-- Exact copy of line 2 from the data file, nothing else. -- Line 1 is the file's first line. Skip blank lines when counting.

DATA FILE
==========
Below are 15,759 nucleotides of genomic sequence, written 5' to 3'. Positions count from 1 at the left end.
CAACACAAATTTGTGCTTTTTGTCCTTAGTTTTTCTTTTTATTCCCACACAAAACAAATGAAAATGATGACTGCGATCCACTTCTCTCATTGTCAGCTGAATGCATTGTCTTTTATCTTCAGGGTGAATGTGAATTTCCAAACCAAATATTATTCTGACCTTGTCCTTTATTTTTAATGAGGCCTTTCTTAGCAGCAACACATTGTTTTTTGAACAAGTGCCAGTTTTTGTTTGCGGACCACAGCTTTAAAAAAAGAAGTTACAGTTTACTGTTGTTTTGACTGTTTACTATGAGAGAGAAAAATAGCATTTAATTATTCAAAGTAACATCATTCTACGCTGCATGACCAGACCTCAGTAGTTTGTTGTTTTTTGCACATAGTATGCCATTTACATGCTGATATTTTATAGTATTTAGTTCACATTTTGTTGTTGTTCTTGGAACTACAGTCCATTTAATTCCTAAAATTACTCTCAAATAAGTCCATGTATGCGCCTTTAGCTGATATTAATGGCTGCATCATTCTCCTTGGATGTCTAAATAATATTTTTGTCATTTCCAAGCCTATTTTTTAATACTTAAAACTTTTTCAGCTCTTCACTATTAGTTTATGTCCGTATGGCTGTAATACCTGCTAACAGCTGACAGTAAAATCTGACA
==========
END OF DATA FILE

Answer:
CAACACAAATTTGTGCTTTTTGTCCTTAGTTTTTCTTTTTATTCCCACACAAAACAAATGAAAATGATGACTGCGATCCACTTCTCTCATTGTCAGCTGAATGCATTGTCTTTTATCTTCAGGGTGAATGTGAATTTCCAAACCAAATATTATTCTGACCTTGTCCTTTATTTTTAATGAGGCCTTTCTTAGCAGCAACACATTGTTTTTTGAACAAGTGCCAGTTTTTGTTTGCGGACCACAGCTTTAAAAAAAGAAGTTACAGTTTACTGTTGTTTTGACTGTTTACTATGAGAGAGAAAAATAGCATTTAATTATTCAAAGTAACATCATTCTACGCTGCATGACCAGACCTCAGTAGTTTGTTGTTTTTTGCACATAGTATGCCATTTACATGCTGATATTTTATAGTATTTAGTTCACATTTTGTTGTTGTTCTTGGAACTACAGTCCATTTAATTCCTAAAATTACTCTCAAATAAGTCCATGTATGCGCCTTTAGCTGATATTAATGGCTGCATCATTCTCCTTGGATGTCTAAATAATATTTTTGTCATTTCCAAGCCTATTTTTTAATACTTAAAACTTTTTCAGCTCTTCACTATTAGTTTATGTCCGTATGGCTGTAATACCTGCTAACAGCTGACAGTAAAATCTGACA